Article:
Fast forward to May of this year. There I sat rambling at the end of a particularly fun library class about how important it was to return their books (we also give funny trophies to the five classes that return all of their books the fastest) when I suddenly blurted out that if the whole school brings their books back I would get taped to the wall. Yikes! Once that sort of thing gets said there is no taking it back, but no worries… It will never happen, I thought to myself.

11403263_10203095973960421_4328485250474245790_nI approached my principal, Suzanne Guntlow, after the fact. Suzanne is a wonderful supporter of the library and gave me her blessing, just in case the kids came through.

And come through they did! Although we fell short of the goal of all books returned school wide I am very happy with the results. In the end we had only 12 books still checked out in a building serving over 560 students. When the last third grader brought her book back I knew that I would have to make good on my promise.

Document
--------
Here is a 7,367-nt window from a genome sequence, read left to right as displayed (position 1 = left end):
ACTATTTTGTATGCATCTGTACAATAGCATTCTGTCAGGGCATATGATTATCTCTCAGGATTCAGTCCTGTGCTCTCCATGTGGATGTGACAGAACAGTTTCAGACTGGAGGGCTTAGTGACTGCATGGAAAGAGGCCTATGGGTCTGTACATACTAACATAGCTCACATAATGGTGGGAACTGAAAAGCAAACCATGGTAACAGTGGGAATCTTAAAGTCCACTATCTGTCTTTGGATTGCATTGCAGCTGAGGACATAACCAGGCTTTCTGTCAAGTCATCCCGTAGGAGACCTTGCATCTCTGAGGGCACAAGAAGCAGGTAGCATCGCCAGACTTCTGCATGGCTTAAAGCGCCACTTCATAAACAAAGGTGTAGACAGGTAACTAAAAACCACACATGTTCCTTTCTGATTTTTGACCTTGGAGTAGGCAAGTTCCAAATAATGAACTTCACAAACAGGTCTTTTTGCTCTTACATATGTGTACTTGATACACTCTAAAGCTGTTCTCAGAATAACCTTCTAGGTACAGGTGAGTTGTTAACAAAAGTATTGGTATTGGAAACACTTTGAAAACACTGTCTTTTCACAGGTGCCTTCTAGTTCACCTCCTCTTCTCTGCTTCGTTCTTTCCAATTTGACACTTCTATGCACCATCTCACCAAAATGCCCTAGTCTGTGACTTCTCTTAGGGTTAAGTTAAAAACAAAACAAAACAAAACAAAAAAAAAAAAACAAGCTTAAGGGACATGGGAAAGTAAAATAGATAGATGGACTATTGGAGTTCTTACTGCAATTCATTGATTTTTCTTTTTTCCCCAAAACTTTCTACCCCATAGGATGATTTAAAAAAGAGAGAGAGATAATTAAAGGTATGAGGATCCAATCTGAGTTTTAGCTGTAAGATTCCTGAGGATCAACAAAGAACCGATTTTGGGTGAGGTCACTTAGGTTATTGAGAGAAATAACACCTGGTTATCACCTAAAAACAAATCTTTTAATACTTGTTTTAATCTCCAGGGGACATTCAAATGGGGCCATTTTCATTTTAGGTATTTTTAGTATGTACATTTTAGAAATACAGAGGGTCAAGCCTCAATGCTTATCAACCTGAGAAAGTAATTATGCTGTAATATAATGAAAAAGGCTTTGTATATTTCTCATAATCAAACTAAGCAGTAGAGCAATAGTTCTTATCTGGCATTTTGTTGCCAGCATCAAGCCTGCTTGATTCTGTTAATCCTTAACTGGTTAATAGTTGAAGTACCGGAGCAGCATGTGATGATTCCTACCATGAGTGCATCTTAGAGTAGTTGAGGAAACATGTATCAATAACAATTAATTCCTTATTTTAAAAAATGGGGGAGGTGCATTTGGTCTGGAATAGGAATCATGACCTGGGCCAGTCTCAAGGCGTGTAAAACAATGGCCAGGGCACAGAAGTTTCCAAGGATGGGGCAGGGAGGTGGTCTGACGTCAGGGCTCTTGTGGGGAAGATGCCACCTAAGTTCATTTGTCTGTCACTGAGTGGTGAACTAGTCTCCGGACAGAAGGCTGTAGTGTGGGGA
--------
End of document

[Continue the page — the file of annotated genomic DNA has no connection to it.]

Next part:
And so, on the eve of the last day of school, I found myself making the rounds to several local stores to buy armfuls of duct tape. Variety seemed important, for some reason. When you’re nearly 6 feet tall and are faced with getting stuck to a wall you want the tape to work (and look pretty, of course!).

All of the third grade classes gathered on the last day of school to witness their reward for being so responsible. Afterwards I did hear a few students saying that it was the “best way to end the year.” (What does that say about what they really think of me, I wonder?!?).”

10013954_10207171942681430_8092868196975998686_n

 

Final comment: I think it’s pretty obvious what they think of you, Alanna. Those kids think their school librarian is a hoot. Great job, great spirit. And a huge hat tip to that incredible aide, Lori, for hatching the idea. Note: Yes, there’s actually a brief video of the moment when they removed the foot stool from beneath Alanna’s feet and — what joy, what laughter — she stuck!